Wednesday, December 28, 2016

CA&E: Chicago, Aurora & Elgin Railroad

(Update: TrolleyDodger has lots of photos. AJ Grigg blog Kevin Piper posted a history and some photos from the perspective of the EJ&E. Kevin Piper posted a description of the salvage operation.)

CA&E calls itself a railroad, but it was actually an interurban. It was electric and it used the Metropolitan "L" tracks and terminal to access Chicago. I don't normally study interurban railroads because it is challenging enough to learn the regular railroads in Illinois. But since I live in the western suburbs of the Chicago area, the CA&E has special significance.
Biran Morgan posted
The Chicago Aurora & Elgin Railroad. AKA The Roarin Elgin, The great third Rail route. In reality the Third Rail Operations ran as far as Wheaton Shops. East of the Wheaton shops was third rail any where west of Wheaton was overhead Cat wire operated.
Thomas Leaton The third rail continued West of Wheaton, extending to Aurora on the outskirts of Aurora branch, to the Batavia village limits on the Batavia Branch, to West Chicago, under the wires in West Chicago, then third rail to Geneva, and third rail to approximately the Elgin city limits on the Elgin branch.
Mark Egebrecht It was 3rd rail until a point about 1/2 a mile east of National Street in Elgin and the Burlington crossing in Aurora.
David Rhodes I like seeing Orchard Place on the map which is now O'Hare Airport. The original airport there is the reason O'Hare's call letters are ORD.
Val Ginter I hated when you had to transfer outside the City of Chicago.
The Blackhawk Railway Historical Society posted seven photos with the comment:
After years of battling declining ridership and competition from the neighboring Chicago & North Western and new government-built freeways (which also resulted in them losing their direct line into downtown Chicago,) the Chicago, Aurora & Elgin ceased passenger service on July 3, 1957. Unfortunately, they came to this decision AFTER hauling about 6,000 passengers into Chicago during the morning rush…but in the day long before 24-hour news and text messaging, word was slow getting out, and when those same passengers hopped on the CTA’s Garfield Park “L” line for their connections to the CA&E at Des Plaines Ave., they found no trains to complete their journey home.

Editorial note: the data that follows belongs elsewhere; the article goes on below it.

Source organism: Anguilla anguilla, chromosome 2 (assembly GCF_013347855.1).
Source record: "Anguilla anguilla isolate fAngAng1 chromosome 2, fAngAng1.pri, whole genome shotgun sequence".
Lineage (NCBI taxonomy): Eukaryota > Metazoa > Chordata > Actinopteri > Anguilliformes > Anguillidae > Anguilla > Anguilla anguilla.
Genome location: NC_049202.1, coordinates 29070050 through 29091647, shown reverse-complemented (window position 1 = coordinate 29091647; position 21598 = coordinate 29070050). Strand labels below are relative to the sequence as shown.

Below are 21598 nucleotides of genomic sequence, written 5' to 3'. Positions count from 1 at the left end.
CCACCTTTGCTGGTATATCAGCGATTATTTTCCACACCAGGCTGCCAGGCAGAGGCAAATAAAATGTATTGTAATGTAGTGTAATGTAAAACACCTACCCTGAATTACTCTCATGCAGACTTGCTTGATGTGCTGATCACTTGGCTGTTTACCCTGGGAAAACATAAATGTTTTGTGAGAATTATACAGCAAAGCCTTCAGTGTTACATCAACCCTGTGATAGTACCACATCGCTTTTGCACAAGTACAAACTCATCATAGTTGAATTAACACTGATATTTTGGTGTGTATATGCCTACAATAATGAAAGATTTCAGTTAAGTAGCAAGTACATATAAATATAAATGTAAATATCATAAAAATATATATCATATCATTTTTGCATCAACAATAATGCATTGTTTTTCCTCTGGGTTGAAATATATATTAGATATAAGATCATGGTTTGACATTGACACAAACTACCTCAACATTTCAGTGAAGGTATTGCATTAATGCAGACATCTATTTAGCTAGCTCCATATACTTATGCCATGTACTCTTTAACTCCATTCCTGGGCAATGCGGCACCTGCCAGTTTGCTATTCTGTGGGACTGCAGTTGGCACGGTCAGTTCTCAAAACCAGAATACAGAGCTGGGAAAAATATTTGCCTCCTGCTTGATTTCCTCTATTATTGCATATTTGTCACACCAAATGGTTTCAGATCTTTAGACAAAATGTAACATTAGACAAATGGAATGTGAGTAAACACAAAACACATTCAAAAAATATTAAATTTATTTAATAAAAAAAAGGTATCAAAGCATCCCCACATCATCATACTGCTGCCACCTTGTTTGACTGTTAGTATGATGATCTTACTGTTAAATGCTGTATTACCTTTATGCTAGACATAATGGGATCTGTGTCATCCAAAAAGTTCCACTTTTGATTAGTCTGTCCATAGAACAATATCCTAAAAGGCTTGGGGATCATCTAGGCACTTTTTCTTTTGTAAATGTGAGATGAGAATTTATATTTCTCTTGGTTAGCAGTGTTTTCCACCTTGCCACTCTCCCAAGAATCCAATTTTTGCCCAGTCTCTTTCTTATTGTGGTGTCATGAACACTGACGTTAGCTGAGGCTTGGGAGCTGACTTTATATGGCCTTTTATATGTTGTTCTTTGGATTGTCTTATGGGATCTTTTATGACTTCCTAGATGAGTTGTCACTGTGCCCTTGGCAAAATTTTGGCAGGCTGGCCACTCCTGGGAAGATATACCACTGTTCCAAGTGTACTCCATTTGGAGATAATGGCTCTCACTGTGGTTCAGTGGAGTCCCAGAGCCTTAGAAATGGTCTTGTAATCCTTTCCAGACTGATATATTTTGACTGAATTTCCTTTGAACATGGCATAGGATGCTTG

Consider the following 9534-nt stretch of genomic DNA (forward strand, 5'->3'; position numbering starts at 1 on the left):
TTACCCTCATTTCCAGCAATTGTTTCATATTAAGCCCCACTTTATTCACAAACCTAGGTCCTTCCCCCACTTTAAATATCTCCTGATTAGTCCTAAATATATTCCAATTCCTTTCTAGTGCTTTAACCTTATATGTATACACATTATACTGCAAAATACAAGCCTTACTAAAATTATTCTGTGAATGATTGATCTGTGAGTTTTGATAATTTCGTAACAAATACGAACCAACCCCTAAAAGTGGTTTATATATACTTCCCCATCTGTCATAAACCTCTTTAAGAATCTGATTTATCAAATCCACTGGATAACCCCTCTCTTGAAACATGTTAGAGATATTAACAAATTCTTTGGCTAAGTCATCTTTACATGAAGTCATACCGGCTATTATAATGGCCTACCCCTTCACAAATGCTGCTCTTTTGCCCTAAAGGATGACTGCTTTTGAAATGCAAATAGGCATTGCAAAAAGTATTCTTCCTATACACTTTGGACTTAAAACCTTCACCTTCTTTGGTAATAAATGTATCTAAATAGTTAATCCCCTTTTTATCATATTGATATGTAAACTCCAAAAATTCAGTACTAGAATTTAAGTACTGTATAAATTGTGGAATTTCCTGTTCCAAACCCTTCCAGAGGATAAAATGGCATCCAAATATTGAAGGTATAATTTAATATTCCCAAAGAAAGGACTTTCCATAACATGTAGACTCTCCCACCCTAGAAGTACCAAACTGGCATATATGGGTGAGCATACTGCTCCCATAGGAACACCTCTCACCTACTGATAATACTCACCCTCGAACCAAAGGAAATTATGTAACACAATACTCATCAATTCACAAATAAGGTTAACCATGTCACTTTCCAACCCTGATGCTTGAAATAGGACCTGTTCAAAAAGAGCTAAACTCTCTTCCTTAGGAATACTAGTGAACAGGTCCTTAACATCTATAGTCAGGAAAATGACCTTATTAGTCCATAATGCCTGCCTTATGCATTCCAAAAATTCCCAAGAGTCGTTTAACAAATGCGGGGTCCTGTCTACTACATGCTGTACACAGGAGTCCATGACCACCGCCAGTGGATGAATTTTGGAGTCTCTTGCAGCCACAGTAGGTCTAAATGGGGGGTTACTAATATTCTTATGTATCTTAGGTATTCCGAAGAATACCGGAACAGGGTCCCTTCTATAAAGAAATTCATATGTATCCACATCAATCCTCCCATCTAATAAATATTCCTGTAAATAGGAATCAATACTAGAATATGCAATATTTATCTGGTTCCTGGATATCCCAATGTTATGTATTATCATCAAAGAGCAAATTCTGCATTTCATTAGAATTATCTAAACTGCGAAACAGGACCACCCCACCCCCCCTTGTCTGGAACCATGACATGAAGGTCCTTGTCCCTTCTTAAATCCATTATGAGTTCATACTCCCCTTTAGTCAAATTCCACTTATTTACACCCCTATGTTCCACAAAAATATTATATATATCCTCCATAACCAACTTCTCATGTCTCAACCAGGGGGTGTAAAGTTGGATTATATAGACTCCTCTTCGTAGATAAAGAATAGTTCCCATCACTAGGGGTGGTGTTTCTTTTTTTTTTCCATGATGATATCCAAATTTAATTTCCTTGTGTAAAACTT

The “Roarin’ Elgin” ran freight-only for a couple years and was eventually abandoned and scrapped. Most of its right-of-way is now part of the Illinois Prairie Path bike and walking trail, and because the CA&E outlasted most of the other interurbans, quite a bit of their equipment still exists, including nearby at the Illinois Railway Musem and the Fox River Trolley Museum. But most of the people living alongside or exercising on that trail don't know a lot about the electric railroad that one ran there, or the events of 63 years ago today.
Greg Burnet Timely. The car in the picture (Car #316) is currently undergoing restoration at the Fox River Trolley Museum. In fact, I'm delivering over a thousand feet of newly milled components (window sills, exterior trim, etc.) to them next week for painting & will be milling a batch of new siding to replace the damaged material in the near future as well.






Bill Molony posted
1915 map of the Chicago, Aurora & Elgin Railroad.
All passenger service on the CA&E was discontinued in June of 1957. 
Limited freight service continued on the CA&E until the summer of 1959.
Scott Greig Part of the Aurora branch became a branch for the Burlington for a while...also part of the Cook County branch was used as an industrial spur into the 80s, I think?
Thomas Kaufman After the CA&E abandonment, the ICC which was the predecessor to the Surface Transportation Board, authorized something similar to a Directed Service Order ala CRI&P in the 80's. The IHB and IC were authorized to access the Cook County branch from their respective railroads for a time. I think you are correct about 1980. I think that is when the IHB terminated the haulage rights when the last freight customers abandoned service.
20140818 0668
While railfanning the UP/C&NW in Glen Ellyn, I also checked out the old CA&E RoW that ran just south of the C&NW tracks. To the west of Main Street, it is a normal looking trail. Behind the "Glen Ellyn" sign in this street view is this sign about the CA&E. To the east of Main Street the right-of-way (RoW) went through what is now a parking lot so they moved the trail south of the parking lot.
Note the high-tension line has its poles in the parking lot. That marks the CA&E RoW. The 4-disc voltage (66kv) of this line was state-of-art back when interurban railroads first started failing. So power companies would buy their RoW at bankrupt prices and build a power line along that RoW. Even though the state-of-art for voltages was a lot higher that 66kv in 1957 when the CA&E gave up, power companies seem to stick with these lower voltage high-tension lines in urban areas.
On my way home, I went south on Finley Road. When I saw this bridge above the road, it struck me that was a trail bridge, so I found a safe place to park and walked back to take a picture. Note the high-tension line is still using the RoW. Looking at a satellite image confirms that this is the Illinois Prairie Path - Main Stem. The Illinois Prairie Path was built on the CA&E RoW.

Update: Railroad Glory Days

1 comment:

  1. I believe that the Prairie Path bicycle and walking path exists on what was the C,A, & E's main line. I have ridden that bike path many times and you can still see old concrete bases upon which were erected wayside signals. Then just West of Wheaton it branches off. I have taken the North branch to the old Great West Bike Path and looped back east to Elmhurst. I am not sure if the branch that went to Aurora is a bike path since I never remember riding it but I am sure it does.